Ch10 Motivation & Emotion

  1. Motivations
    the force that moves ppl to behave, think, and feel the way they do
  2. Instinct
    an innate (unlearned) biological pattern of behavior that is assumed to be universal throughout a species
  3. Drive
    An arousal state that occurs because of a physiological need
  4. Need
    a deprivation that energizes the drive to eliminate or reduce the deprivation
  5. Homeostasis
    the bodys tendency to maintain an equilibrium, or steady state
  6. Yerkes-Dodson Law
    the psychological principle stating that performance is best under conditions of moderate arousal rather than either low or high arousal
  7. Overlearning
    Learning to perform a task so well that it becomes automatic
  8. Set Point
    the wight maintained when the individual makes no effort to gain or lose weight
  9. Anorexia Nervosa
    eating disorder that involves the relentless pusuit of thinness through starvation
  10. Bulumias Nervosa
    eating disorder in which an individual (female usually) consistently follows a binge and purge eating pattern
  11. Binge Eating Disorder (B.E.D)
    eating disorder characterized by recurrent episodes of consuming large amounts of food during which the persons feels a lack of control over eating
  12. Hierchy of Needs
    Maslow's theory that human needs must be satisfied in the following sequence; physiological needs, safety love and belongingness, esteem, and self-actualization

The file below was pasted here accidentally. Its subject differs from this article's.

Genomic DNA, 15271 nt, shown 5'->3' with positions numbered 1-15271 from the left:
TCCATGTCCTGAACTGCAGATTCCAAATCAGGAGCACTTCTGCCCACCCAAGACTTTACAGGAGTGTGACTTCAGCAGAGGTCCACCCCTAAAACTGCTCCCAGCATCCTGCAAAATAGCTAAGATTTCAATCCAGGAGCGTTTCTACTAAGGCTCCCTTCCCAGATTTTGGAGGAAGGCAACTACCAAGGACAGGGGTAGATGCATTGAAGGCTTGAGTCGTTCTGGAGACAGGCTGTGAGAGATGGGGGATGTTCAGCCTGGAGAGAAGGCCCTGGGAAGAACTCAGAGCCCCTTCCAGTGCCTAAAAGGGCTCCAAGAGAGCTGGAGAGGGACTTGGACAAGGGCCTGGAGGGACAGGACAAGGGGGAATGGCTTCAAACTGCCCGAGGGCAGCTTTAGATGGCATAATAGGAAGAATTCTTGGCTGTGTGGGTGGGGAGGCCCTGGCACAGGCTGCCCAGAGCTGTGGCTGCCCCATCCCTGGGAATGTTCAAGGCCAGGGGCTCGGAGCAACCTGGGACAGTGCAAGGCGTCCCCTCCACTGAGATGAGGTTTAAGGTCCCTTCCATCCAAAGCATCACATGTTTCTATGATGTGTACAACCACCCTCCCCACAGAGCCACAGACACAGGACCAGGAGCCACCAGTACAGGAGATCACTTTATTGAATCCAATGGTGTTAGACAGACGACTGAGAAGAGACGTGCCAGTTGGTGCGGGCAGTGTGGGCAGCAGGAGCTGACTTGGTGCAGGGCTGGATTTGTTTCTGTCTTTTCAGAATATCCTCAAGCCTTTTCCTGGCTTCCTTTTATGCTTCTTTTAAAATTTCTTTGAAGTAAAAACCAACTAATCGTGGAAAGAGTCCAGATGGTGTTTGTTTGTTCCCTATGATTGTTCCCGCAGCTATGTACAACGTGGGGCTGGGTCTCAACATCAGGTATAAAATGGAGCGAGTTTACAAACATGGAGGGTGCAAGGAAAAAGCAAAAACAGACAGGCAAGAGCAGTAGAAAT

13. Self-Actualization
    the motivatio to develop ones full potential s a human being-the highest and most elusive of Maslow's porposed needs
  14. Self-Determination Theory
    Deci and Ryans theory asserting that all humans have three basic, innate organismic needs: competence, relatedness, and autonomy
  15. Intrinsic Motivation
    motivation based on internal factors such as organismic needs (competence, relatedness, and autonomy), aswell as curiousity, challenge and fun
  16. Extrinsic Motivation
    motivation that involevs external incentives such as rewards and punishments
  17. Self-Regulation
    The process by which an organism effortfully controls behavior in order to pursue important objectives
  18. Emotion
    Feeling or affect, that can involve physiological arousal(such as fast heartbeat), conscious experience (thinking about being in love with someone) and behavioral expression (a smile or grimace)
  19. Polygraph
    A machine, commonly called a lie detector, that monitor changes in the body, used to determine whether someone is lying
  20. James-Lang Theory
    the theory that emtion results from physiological states triggered by stimuli in the enviornment
  21. Cannn-Bard Theory
    the proposition that emtion and physiological reactions occur simultaneously
  22. 2-Factor Theory of Emotion
    Schachter and Singers theory that emtion is determined by 2 factors: physiological arousal and cognitive labeling
  23. Facial Feedback Hypothesis
    the idea that facial expressions can influence emotions as well as reflect them
  24. Display Rules
    sociocultural standards that determine when, where and how emotions should be expressed
  25. Negative Affect
    Unpleasant emotions such as anger, guilt and sadness
  26. Positive Affect
    pleasant emotions such as joy, happiness, and interest
  27. Broaden and Build Model
    Fredrickson's model of positive emotion, stating that the function of positive emotions lies in their effects on an individuals attention and ability to build resources
Card Set
Ch10 Motivation & Emotion
Motivations & Emotions